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A History of Kentucky and Kentuckians, The Leaders and Representative Men in Commerce, Industry and Modern Activities. By E. Polk Johnson, Volume III. Illustrated. Publishers: The Lewis Publishing Company, Chicago-New York, 1912.
FRANK M. COSTAGAN, postmaster and general merchant, Helena, Mason county, is descended from old Scotch-Irish stock. His ancestors, Scotch Protestants, located in Ireland. There his great-grandfather was born. The latter, with his wife and perhaps other members of his family, were the pioneers of the name in America. He and his son Thomas, Mr. Costagan’s grandfather, were among those who early secured land in Bracken county, Kentucky. There Thomas Costagan, Mr. Costagan’s father, was born. He married Belle McCoy, and they are both living at Helena, he aged seventy-five in November, 1909, she, seventy-four in February 1910. Their wedded life began in the winter of 1862-63. He was the youngest of a family of eight children, and his recollections extend to a time when the country round about his farm home was comparatively new. Belle McCoy was born at Dover, Mason county, a daughter of Robert and Nancy (Davis) McCoy. Nancy Davis was a native of Pennsylvania, born in 1799. With her parents she came down the river by boat to Maysville in 1807. The family settled at Dover, removing after some years to a farm near Brookville in Bracken county, where the father farmed till his death, which occurred prior to the beginning of the Civil war. One of Mr. Costagan’s aunts, his mother’s sister, lives near Xenia, Ohio.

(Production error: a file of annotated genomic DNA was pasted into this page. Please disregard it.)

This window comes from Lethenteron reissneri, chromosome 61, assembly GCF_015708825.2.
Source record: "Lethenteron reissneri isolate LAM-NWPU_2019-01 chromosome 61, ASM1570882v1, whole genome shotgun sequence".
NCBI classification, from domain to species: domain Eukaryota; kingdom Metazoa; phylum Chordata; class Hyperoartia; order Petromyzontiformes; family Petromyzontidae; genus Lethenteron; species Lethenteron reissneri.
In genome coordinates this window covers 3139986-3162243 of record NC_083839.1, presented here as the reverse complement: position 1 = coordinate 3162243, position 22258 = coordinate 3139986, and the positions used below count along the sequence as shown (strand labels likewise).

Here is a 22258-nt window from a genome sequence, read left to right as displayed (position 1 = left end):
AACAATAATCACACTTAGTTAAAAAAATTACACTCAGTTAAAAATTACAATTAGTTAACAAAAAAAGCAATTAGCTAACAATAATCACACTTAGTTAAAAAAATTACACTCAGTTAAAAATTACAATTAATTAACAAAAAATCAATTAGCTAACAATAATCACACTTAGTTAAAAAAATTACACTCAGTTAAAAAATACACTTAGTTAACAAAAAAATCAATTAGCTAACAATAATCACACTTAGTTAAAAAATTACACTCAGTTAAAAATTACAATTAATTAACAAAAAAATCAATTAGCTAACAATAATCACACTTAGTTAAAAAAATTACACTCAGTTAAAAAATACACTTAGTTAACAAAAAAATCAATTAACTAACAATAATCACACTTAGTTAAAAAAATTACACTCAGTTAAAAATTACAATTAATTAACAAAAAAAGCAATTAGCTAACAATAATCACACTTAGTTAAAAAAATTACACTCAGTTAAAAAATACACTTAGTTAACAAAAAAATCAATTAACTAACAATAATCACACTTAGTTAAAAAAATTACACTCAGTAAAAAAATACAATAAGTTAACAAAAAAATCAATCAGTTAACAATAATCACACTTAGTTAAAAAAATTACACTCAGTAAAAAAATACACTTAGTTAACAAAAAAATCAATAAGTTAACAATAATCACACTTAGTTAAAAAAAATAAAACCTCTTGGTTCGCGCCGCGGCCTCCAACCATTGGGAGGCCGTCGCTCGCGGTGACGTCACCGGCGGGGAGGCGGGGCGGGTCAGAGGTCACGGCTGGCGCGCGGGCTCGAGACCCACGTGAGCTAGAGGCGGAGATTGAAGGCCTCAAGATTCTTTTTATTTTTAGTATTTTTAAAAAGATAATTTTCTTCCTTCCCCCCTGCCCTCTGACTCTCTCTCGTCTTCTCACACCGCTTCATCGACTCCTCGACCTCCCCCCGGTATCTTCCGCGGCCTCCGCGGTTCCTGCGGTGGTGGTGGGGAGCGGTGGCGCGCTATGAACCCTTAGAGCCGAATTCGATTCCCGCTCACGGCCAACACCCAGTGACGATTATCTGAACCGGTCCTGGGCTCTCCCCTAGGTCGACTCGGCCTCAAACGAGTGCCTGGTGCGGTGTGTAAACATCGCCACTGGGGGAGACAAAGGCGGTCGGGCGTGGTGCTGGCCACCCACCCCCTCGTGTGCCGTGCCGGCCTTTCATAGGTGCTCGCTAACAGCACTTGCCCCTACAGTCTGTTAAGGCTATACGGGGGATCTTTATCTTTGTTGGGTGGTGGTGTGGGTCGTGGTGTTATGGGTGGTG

Mr. Costagan, the only child of his parents above mentioned, was born March 19, 1864, and grew to manhood and was instructed in farming on the Costagan homestead, acquiring a public school education, which he supplemented by attendance two terms at the Kentucky University. In 1887 he married, in Fleming county, Miss Mary Fountain, a native of that county and a daughter of Andrew and Louisa (Robb) Fountain. Her father, a native of Delaware, came to Kentucky when he was about forty years old and died, well in years, in the late sixties. He was active in Delaware in his younger days as a woolen manufacturer at Wilmington. It is a matter of interest, somewhat curious, that Mr. and Mrs. Fountain lived for a time at Clarksburg, then the seat of justice of Lewis county, now extinct, with not a building standing on its former site. Other towns as ambitious have failed before the march of time. Mrs. Fountain died in the late nineties. Mrs. Costagan is one of the surviving eight of her nine children. Four of them live in the Blue Grass state, and four have gone to different points in the west.
Since 1878, the Costagans have lived at Helena. Mr. Costagan then gave up farming in Helena precinct, where he still owns a fine farm, well stocked and well improved, and engaged in merchandising. His business is one of the best of its class in the vicinity and under his judicious management is growing satisfactorily from year to year. He was appointed postmaster in 1909 and is popular in that capacity. Mr. and Ms. Costagan are members of the Methodist Episcopal church. In politics he adheres to the principles of the Democratic party. As a citizen he is notably public spirited and helpful.